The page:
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Ramblins - Stumpy's bear, Sideways the dog remembered in Tech history


By Pat Edwards
Ramblin' Reck Club


Tech has always had its share of animals around campus. They range from the semi-feral cats that roam East Campus avoiding Brittain Dining Hall cooks to the various fraternity house dogs that will yelp and run into a dumpster at the first sign of a beer tap.
Although these animals have always been welcome reminders of home for Tech students, two four-legged friends have taken prominent places in Tech's history. These animals were a California bear and a crippled dog.
In 1929 Tech, playing in her first major bowl game, beat California at the Rose Bowl. As a result of that victory, a rather unusual gift was given to the noteworthy Tech fullback, 'Stumpy' Thomason: a young brown bear named Bruin, who came to live at Georgia Tech and quickly became part of campus life.
Stumpy's bear was not unlike many of the bipedal inhabitants of Tech. Dean of Students George Griffin once said of Bruin that "he was at least as smart as most Tech students, with all of the vices of modern youth." He often enjoyed drinking beer and Coca-Cola, and was fond of taking rides in the back of Stumpy's car and showering in hot weather.
Bruin lived under the East stands of Bobby Dodd Stadium, where he was somewhat tenuously chained. He often escaped his confines when Stumpy would forget to feed him and wandered the city of Atlanta.
On some of these occasions Atlanta Police would receive calls from frightened Atlanta homeowners complaining of a bear on their back porches.
The police, who were familiar with Bruin, would pull up to the house, open their passenger door, and beckon Bruin into the car. They would return him to Grant Field with a request to Coach Alex to have Stumpy feed his bear.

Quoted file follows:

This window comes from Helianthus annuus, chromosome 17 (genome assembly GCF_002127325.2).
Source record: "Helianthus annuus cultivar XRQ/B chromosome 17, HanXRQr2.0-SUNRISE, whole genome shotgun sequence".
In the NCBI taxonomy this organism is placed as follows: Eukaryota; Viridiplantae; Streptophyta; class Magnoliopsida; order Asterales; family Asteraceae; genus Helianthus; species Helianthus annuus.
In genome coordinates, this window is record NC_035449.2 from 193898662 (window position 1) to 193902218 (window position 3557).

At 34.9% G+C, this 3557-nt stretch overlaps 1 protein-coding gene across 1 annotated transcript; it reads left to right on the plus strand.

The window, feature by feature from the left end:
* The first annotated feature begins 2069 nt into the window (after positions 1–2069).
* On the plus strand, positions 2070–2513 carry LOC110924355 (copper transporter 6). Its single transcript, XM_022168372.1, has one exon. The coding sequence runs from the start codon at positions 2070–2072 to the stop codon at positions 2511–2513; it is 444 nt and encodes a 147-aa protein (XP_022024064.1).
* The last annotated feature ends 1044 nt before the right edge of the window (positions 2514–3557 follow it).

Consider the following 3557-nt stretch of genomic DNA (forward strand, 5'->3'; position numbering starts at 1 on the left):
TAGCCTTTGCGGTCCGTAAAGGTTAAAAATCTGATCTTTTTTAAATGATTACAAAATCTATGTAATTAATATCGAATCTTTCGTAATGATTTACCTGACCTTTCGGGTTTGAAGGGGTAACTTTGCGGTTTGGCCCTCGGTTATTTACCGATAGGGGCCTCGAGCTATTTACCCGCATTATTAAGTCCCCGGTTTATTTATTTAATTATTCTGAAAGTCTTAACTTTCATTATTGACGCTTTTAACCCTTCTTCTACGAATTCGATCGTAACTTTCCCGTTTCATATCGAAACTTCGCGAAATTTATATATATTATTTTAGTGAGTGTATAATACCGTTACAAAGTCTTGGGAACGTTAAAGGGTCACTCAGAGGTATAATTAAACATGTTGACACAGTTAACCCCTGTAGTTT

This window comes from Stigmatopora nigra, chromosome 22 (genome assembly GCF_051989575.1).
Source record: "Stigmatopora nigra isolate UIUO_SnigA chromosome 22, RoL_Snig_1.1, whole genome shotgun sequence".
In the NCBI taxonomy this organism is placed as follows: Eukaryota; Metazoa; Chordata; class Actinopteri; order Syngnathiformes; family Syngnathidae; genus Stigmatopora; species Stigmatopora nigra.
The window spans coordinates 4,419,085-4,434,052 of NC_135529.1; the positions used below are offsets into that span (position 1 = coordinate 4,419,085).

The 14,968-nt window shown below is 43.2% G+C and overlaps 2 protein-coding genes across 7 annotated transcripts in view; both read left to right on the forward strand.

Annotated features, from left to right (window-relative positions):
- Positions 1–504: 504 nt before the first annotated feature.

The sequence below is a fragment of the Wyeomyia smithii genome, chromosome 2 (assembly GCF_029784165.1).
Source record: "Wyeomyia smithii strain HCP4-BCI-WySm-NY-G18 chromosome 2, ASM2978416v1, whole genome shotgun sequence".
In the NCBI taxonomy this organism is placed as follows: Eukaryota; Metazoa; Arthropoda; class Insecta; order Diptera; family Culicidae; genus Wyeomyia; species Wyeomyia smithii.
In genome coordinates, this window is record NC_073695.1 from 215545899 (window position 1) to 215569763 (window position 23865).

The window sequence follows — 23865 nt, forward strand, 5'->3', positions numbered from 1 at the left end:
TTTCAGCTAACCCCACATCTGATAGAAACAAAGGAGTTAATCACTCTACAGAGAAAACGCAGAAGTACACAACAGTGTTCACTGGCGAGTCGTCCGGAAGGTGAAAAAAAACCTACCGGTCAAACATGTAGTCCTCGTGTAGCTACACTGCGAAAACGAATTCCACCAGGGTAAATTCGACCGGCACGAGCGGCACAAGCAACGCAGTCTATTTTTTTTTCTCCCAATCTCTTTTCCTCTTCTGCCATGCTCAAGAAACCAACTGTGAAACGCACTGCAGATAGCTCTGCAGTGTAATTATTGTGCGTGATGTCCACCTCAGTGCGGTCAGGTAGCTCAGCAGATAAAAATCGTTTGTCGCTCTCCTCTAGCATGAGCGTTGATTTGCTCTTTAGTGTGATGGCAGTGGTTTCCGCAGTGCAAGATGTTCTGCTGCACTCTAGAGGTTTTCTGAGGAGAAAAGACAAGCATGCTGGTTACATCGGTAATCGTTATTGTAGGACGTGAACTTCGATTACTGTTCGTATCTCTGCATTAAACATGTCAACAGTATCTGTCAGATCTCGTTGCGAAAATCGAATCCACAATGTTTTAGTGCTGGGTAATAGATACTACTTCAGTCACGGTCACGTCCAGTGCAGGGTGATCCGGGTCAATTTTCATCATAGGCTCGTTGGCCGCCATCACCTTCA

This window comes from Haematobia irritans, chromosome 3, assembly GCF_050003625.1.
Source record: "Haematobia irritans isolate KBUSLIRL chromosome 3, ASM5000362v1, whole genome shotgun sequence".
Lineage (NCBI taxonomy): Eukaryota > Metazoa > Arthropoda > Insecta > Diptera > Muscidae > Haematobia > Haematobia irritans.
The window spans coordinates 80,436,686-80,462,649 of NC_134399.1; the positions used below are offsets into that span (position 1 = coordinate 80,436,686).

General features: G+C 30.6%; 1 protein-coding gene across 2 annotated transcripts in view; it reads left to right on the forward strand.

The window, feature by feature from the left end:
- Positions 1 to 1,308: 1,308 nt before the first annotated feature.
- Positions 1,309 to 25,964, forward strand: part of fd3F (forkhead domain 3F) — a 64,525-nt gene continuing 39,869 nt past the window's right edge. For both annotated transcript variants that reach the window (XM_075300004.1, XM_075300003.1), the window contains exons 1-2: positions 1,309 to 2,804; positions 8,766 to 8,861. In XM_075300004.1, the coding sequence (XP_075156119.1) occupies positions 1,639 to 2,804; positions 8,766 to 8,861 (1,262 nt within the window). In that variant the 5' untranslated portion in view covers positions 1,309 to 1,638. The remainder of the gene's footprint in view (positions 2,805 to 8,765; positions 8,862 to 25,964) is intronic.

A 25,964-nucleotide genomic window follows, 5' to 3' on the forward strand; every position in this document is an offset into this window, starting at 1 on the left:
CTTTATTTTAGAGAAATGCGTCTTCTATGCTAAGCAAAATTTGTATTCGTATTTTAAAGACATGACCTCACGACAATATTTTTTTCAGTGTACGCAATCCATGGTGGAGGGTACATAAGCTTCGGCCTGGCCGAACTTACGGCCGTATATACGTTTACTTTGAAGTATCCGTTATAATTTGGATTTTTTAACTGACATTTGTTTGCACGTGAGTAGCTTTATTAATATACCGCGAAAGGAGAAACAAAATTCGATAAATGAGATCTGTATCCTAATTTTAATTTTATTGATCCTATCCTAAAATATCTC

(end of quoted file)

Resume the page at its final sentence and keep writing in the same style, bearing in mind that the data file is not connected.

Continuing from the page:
Stumpy was so regular a fixture at the Athletic Association that he was almost ignored by the staff. Newcomers, however, found his acquaintance a difficult one to forget.
In August of 1929 Mike Chambers and Lee Jensen, new trainers for the Yellow Jackets, arrived in Atlanta. They reached Tech a few hours before their expected time. The coach, who was still in practice, had them wait for him in the team's equipment room.
The two men believed Atlanta to be a sleepy southern town, devoid of excitement. They complained to each other that they had made a mistake coming to "this last outpost of civilization" where "nothing ever happens."
Just then Bruin, hearing stranger's voices, ambled into the room to meet the new men.
Both of them dove for the first containers big enough to conceal them: a locker and a medicine cabinet. Bruin, thinking that they were playing some sort of game, sought to get at each of the men, clawing and biting at the metal hiding places in which the men were hiding.
A few hours later Coach Alex returned to the room, shooing out Bruin, to look for the new trainers. Only after the bear had left did he hear the muffled cries of the men in the lockers. Opening the medicine cabinet one of them fell out, exhausted from the heat and lack of air, and declared to the coach, "I will never again say that nothing ever happens in Atlanta."
Eventually, Bruin outgrew the campus and was moved to New York, where he became the mascot for a football team there. He later retired to a zoo in Crystal Springs, Canada.
Sideways the dog came into Tech hearts through a tragic case of abuse.
In March of 1945, a small black and white dog was thrown from a moving car near where the Varsity stands today. Tech students, rescuing the dog, brought her back to campus and nursed her back to health.
She recovered, but was left by the accident with a walk in which her head was permanently at an angle from her tail. This odd, off-centered gait gave her a name: Sideways.
Sideways would often accompany students to and from their classes, displaying a preference for certain professors' lectures. It was said that she would sit up and listen raptly to interesting lecturers, while she would curl up and sleep for a less engaging speaker.
Sideways would spend every night in a different dorm room, and would always get her meals at Brittain Dining Hall.
Sideways often had run-ins with the law and was frequently caught by the dog catcher, but was always bailed out of "prison" by her loyal student benefactors.
Her life came to an abrupt end when she ate some rat poison. She was buried on the northwest corner of Tech Tower, where her grave marker still stands today. From that vantage point on The Hill, she continues to watch over her benefactors in the student body.


Copyright © 1998 by Gregory S. Scherrer, Editor and by the Student Publications Board

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